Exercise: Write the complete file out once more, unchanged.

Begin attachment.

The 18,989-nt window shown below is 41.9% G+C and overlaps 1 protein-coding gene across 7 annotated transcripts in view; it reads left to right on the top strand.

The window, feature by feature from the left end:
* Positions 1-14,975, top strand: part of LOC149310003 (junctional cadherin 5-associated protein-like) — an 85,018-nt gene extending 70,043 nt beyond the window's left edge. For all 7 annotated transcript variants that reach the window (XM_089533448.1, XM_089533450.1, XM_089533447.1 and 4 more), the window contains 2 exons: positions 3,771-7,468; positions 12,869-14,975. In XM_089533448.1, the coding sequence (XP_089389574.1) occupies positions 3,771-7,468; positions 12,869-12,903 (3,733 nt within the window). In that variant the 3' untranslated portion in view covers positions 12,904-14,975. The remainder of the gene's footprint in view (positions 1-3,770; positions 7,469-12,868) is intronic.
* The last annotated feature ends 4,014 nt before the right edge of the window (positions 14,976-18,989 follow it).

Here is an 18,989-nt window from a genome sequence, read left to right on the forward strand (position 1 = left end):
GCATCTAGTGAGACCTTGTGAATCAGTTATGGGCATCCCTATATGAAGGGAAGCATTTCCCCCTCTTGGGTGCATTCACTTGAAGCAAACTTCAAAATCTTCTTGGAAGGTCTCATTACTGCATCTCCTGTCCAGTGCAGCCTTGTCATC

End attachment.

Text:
The 18,989-nt window shown below is 41.9% G+C and overlaps 1 protein-coding gene across 7 annotated transcripts in view; it reads left to right on the top strand.

The window, feature by feature from the left end:
* Positions 1-14,975, top strand: part of LOC149310003 (junctional cadherin 5-associated protein-like) — an 85,018-nt gene extending 70,043 nt beyond the window's left edge. For all 7 annotated transcript variants that reach the window (XM_089533448.1, XM_089533450.1, XM_089533447.1 and 4 more), the window contains 2 exons: positions 3,771-7,468; positions 12,869-14,975. In XM_089533448.1, the coding sequence (XP_089389574.1) occupies positions 3,771-7,468; positions 12,869-12,903 (3,733 nt within the window). In that variant the 3' untranslated portion in view covers positions 12,904-14,975. The remainder of the gene's footprint in view (positions 1-3,770; positions 7,469-12,868) is intronic.
* The last annotated feature ends 4,014 nt before the right edge of the window (positions 14,976-18,989 follow it).

Here is an 18,989-nt window from a genome sequence, read left to right on the forward strand (position 1 = left end):
GCATCTAGTGAGACCTTGTGAATCAGTTATGGGCATCCCTATATGAAGGGAAGCATTTCCCCCTCTTGGGTGCATTCACTTGAAGCAAACTTCAAAATCTTCTTGGAAGGTCTCATTACTGCATCTCCTGTCCAGTGCAGCCTTGTCATC